“We continue to see offshoring and a lot of projects going to Mexico instead of to China,” said Gerry Fay, global president of the Electronics Marketing group at Avnet Inc., during a presentation to analysts while discussing the company’s fiscal 2014 third quarter results.
If Mexico continues to gain manufacturing jobs, the supply chain will be much more heavily impacted than it has been so far. China began attracting manufacturers decades ago, a majority of component suppliers eventually followed their biggest customers and contract manufacturers to the country. Today, companies like Intel and many other suppliers of semiconductor, interconnects, passives and electromechanical components have production or assembly plants in China.
Distributors like Arrow and Avnet have similarly increased investments in the region and now generate a larger chunk of their annual sales in Asia, according to company records. In fact, the massive outsourcing waves led to the rapid ascent of World Peace Group to the No. 2 position globally in components distribution, according to observers.
A similar development is building in Mexico as manufacturers pivot to the country. A lengthening roster of companies like Methode Electronics and other IP&E components vendors and many semiconductor suppliers have operations in Mexico and many of these support services are growing faster as the country becomes a bigger rival to China. The need to keep costs down will drive OEM manufacturing growth in Mexico as China’s costs – especially wages – continue to rise, and these companies will themselves ask more of their suppliers and other supply chain services providers, analysts said.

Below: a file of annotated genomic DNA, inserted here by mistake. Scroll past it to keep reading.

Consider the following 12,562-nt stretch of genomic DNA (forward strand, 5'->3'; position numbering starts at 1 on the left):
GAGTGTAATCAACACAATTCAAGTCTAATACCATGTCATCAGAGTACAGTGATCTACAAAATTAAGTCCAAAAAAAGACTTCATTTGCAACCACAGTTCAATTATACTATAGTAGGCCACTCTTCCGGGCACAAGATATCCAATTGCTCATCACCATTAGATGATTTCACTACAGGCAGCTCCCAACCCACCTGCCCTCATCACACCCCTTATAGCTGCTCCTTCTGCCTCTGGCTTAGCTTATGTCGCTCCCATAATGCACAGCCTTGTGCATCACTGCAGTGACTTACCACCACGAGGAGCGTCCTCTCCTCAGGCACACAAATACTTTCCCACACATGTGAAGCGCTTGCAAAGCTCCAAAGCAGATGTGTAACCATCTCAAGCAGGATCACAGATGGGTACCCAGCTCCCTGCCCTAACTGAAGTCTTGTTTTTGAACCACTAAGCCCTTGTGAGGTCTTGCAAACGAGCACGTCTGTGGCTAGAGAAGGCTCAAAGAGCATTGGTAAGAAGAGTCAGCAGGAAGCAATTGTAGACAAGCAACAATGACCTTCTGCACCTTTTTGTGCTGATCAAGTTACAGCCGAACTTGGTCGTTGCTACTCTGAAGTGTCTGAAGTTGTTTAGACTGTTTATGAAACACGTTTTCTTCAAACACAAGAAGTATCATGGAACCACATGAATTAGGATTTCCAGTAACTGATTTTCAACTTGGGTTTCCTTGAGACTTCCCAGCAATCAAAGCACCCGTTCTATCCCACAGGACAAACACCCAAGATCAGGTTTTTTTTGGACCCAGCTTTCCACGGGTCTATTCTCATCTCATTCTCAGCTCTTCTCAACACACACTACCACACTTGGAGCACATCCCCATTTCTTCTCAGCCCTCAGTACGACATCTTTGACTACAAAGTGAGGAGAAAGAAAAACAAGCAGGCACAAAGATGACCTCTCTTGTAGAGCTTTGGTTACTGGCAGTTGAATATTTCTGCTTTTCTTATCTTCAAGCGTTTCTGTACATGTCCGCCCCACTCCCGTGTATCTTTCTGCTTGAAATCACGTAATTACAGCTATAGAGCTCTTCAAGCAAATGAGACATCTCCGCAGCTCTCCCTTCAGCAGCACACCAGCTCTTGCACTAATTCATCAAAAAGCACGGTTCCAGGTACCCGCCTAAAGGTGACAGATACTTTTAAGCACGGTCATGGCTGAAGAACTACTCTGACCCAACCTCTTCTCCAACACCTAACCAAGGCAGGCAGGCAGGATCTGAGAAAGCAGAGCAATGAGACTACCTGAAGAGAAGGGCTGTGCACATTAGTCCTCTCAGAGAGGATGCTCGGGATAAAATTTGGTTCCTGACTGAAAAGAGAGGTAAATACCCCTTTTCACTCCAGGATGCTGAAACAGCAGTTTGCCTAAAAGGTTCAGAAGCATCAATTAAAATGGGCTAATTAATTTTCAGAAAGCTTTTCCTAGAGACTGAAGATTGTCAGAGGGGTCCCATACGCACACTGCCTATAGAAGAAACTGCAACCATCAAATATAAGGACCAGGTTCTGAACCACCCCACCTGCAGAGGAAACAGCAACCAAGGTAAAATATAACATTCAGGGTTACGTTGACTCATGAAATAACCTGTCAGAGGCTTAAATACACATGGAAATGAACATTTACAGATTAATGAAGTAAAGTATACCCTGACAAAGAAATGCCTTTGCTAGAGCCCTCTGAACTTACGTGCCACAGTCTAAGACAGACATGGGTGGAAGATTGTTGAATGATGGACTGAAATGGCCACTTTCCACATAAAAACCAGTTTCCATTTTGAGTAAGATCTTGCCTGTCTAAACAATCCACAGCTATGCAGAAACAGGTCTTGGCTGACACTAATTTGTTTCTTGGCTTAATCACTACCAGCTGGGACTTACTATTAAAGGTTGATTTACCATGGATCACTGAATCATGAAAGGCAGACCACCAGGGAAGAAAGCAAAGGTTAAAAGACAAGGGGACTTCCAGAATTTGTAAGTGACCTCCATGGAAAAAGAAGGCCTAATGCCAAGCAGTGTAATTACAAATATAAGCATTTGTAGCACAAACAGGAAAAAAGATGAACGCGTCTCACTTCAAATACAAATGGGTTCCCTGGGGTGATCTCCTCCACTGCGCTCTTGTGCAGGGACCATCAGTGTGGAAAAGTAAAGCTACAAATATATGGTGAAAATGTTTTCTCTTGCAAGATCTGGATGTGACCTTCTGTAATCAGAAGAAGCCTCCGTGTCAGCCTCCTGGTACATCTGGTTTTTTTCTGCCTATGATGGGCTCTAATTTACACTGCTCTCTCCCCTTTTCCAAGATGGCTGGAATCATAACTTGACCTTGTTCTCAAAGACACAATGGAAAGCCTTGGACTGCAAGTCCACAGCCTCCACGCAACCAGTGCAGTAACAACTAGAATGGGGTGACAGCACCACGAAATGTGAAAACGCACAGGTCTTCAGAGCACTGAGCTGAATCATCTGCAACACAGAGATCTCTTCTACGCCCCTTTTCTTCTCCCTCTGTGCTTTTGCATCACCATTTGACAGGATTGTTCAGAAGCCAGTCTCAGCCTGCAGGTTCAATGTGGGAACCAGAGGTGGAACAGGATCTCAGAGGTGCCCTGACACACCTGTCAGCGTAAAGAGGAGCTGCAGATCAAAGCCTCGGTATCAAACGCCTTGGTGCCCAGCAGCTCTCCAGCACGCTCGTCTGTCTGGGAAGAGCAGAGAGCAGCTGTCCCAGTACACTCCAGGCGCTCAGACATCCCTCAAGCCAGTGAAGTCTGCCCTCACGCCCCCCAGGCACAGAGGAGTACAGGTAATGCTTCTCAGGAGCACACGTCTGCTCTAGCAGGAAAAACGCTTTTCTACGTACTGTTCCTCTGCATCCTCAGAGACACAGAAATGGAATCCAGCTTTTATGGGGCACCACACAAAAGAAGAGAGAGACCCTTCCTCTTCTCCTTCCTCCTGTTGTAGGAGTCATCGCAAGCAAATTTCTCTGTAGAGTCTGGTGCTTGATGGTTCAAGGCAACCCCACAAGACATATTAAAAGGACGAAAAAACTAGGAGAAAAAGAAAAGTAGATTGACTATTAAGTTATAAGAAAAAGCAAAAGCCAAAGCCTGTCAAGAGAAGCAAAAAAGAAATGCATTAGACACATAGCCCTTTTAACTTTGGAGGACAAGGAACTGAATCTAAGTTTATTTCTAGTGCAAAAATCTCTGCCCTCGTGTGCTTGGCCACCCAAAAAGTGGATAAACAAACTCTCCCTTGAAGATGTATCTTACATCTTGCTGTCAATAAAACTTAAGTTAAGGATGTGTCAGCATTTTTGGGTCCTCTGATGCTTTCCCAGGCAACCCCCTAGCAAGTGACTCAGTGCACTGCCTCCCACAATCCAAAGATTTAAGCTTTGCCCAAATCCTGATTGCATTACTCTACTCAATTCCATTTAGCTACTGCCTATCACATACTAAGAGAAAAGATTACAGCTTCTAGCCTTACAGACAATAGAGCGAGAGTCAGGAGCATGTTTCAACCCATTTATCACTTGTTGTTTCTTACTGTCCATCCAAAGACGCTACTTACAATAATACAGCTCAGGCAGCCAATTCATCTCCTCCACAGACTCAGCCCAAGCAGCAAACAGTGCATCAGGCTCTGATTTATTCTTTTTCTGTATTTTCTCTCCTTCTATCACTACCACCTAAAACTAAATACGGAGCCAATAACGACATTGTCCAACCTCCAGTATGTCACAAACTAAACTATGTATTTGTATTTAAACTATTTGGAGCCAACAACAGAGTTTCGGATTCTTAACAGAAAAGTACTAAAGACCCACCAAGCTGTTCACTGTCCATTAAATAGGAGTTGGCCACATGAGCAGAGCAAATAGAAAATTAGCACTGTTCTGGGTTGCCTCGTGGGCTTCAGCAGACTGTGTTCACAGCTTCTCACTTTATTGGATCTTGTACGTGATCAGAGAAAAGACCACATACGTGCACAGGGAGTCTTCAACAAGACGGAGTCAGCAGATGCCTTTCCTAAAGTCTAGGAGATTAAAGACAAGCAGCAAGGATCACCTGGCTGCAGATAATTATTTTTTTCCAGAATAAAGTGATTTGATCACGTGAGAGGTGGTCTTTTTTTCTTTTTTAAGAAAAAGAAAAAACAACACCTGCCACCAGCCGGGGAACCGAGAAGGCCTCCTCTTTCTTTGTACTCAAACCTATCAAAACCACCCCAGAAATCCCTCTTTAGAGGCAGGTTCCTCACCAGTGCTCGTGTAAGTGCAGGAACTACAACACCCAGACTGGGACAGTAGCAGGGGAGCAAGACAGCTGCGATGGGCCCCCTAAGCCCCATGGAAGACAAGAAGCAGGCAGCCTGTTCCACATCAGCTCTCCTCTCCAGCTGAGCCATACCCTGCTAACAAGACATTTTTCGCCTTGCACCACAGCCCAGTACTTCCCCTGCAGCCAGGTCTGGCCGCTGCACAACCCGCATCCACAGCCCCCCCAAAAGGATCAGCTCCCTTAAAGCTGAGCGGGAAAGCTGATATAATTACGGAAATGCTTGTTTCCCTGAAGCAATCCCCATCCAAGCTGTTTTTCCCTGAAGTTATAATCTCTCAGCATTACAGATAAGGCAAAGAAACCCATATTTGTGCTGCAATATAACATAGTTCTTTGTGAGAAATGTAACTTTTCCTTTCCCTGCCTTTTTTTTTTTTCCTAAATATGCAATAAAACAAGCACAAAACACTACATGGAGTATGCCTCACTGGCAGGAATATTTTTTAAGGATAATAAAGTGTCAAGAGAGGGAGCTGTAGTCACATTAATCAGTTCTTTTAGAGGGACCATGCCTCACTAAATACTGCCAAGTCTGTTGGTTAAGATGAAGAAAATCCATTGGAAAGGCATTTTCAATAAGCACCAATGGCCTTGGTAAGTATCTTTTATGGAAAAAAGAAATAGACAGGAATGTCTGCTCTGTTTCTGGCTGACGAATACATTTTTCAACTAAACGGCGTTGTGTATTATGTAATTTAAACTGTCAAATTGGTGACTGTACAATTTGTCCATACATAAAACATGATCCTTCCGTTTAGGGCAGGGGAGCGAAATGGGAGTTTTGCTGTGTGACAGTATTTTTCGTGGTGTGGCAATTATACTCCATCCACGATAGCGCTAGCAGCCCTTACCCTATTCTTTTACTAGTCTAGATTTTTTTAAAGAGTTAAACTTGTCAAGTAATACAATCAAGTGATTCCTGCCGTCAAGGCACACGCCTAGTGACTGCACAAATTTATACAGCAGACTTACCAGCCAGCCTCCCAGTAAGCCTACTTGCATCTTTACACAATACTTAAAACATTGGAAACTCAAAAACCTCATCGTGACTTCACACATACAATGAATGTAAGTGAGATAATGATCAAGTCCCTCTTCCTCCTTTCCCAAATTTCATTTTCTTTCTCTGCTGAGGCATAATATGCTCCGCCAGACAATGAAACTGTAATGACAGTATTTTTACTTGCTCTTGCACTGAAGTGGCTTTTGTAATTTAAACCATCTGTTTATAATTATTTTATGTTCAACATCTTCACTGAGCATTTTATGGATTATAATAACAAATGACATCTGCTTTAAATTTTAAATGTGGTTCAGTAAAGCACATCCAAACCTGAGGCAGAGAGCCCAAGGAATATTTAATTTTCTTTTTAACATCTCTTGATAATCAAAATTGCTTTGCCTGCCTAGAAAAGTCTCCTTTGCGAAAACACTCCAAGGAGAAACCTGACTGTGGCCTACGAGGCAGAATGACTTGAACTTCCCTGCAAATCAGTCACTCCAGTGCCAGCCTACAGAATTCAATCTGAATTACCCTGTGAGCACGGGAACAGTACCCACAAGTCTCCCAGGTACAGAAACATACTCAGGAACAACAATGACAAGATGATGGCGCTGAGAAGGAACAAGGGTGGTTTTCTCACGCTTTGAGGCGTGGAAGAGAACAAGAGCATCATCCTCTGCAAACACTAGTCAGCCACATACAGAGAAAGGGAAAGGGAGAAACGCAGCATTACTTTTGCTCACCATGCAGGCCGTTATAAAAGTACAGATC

“Costs in China are rising fast. There are currently regions of China where hourly labor costs exceed hourly labor costs in parts of Mexico,” said the Entrada Group in a research report. “Wages in Mexico (particularly in the center of the country) have a long history of stability, compared to wages in China, which have been rising steadily over the last 5 to 10 years. While the Mexican peso in the short term remains stable, historically it has shown devaluation against the US dollar. This contrasts with the Chinese currency, which should continue to gain in value over the next 5 to 8 years.”
China’s political leaders have for some time operated on the assumption that cheap labors won’t hold foreign manufacturers forever. In fact, the government has actively championed higher wages and faster wage growth to raise workers’ living standards. The government also understands that while China’s rising wages and other production costs may have some negative consequences, most foreign companies will maintain manufacturing facilities in the country to service the local market and also because shifting entire operations elsewhere will be difficult. The Entrada Group believes manufacturers are more likely to use locations like Mexico as a secondary source for addressing nearer consumers.
“Manufacturers don’t have to decide between China and Mexico,” the consulting company said in its report. “In many cases, facilities in both places are a necessity. Production for delivery to Asia often makes more sense in China, while product for delivery to North or South America is usually better suited for manufacturing in Mexico.”